Crabtree gets comfy, plots route to greatness

SANTA CLARA, Calif. – For a 22-year-old experiencing his first NFL training camp, Michael Crabtree(notes) sure is comfortable with his place in the San Francisco 49ers’ pantheon. Having dispensed with the contentious contract dispute that cost him a third of his rookie campaign like Jay-Z flicking a speck of dirt off his shoulder, Crabtree has his sights set on becoming the best wideout in his profession.

“This is the year I’m aiming for everybody that’s in front of me,” he said Monday after a charged Niners practice at the team’s training facility. “I’m working hard every day, just trying to make my team and myself better and to get to the top of the list.”

Michael Crabtree won over Niners teammates with his dedication after a protracted holdout.
(Ezra Shaw/Getty Images)

Crabtree is already held in high esteem by his teammates and 49ers coach Mike Singletary, a somewhat shocking development given the drama that preceded his belated 2009 debut. That’s because the 10th overall pick of last year’s draft did enough over the season’s final 11 games (48 receptions, 625 yards, two touchdowns) to justify the franchise’s faith in his abilities.

Now, as the presumptive No. 1 wideout on a potential breakthrough team – the Niners have emerged as a trendy pick to win the NFC West and return to the playoffs for the first time in eight years – Crabtree is experiencing the summer of love that eluded him as a rookie.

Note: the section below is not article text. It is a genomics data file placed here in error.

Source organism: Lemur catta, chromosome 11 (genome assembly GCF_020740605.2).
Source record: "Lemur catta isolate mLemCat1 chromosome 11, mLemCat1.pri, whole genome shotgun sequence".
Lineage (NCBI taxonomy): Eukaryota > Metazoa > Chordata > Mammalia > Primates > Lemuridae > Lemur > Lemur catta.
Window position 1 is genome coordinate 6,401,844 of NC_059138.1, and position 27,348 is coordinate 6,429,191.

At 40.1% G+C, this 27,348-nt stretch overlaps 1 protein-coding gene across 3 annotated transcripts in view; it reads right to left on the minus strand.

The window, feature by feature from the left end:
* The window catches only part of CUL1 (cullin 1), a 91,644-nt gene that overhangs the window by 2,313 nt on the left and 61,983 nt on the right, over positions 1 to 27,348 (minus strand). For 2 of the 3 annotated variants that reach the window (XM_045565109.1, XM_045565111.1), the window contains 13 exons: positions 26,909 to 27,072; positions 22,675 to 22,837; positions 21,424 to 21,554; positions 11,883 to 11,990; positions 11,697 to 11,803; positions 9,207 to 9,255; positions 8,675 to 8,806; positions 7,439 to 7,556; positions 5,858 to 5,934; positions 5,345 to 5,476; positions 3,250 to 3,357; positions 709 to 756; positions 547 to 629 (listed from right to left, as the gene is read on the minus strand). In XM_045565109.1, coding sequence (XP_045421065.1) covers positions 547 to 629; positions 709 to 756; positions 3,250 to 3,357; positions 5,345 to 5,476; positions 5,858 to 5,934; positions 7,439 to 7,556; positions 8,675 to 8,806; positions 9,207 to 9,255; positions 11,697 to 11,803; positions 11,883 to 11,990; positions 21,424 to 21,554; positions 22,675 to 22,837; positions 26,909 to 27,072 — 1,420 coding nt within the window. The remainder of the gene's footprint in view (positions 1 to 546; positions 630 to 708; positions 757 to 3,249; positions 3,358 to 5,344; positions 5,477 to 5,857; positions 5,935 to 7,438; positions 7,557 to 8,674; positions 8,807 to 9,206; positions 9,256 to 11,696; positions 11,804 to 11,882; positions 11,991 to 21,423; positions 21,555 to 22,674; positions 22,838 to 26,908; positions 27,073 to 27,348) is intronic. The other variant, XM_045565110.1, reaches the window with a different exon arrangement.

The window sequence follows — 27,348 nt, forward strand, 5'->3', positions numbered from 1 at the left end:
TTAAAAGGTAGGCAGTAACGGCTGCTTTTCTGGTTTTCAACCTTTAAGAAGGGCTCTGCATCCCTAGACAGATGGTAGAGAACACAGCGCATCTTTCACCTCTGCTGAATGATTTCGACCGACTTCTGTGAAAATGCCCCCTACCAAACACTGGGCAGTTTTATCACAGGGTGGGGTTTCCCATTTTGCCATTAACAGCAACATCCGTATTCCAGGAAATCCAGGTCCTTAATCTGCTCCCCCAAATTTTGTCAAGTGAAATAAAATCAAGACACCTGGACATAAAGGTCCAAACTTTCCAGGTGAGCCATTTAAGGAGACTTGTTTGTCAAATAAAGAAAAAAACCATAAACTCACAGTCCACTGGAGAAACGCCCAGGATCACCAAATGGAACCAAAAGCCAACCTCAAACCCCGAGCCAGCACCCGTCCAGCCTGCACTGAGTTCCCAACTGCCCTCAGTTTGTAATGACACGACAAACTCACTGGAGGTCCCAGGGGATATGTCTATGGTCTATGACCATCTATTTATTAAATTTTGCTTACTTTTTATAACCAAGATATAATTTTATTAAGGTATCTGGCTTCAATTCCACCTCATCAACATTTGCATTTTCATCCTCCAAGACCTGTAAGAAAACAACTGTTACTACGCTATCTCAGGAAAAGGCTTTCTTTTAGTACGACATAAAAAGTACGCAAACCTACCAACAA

“I still don’t think the league fully understands what he did last year and how incredible that was,” Singletary said Monday. “And the exciting thing is, he’s going to continue to progress.”

Singletary and his players weren’t sure what they’d get when Crabtree finally accepted the team’s six-year, $32-million contract offer last Oct. 7. As the last member of his draft class to sign, by far, the former Texas Tech star and two-time Biletnikoff Award winner as college football’s top receiver didn’t garner much public sympathy during his holdout.

Even the dispute’s ultimate resolution bordered on the farcical: One of the advisors who accompanied Crabtree and his agent, Eugene Parker, to the final negotiating sessions was former rap star Hammer. The eye-rolls ended in the San Francisco locker room when Crabtree showed up for his first practice and treated the Niners’ defensive backs to an updated version of “U Can’t Touch This.”.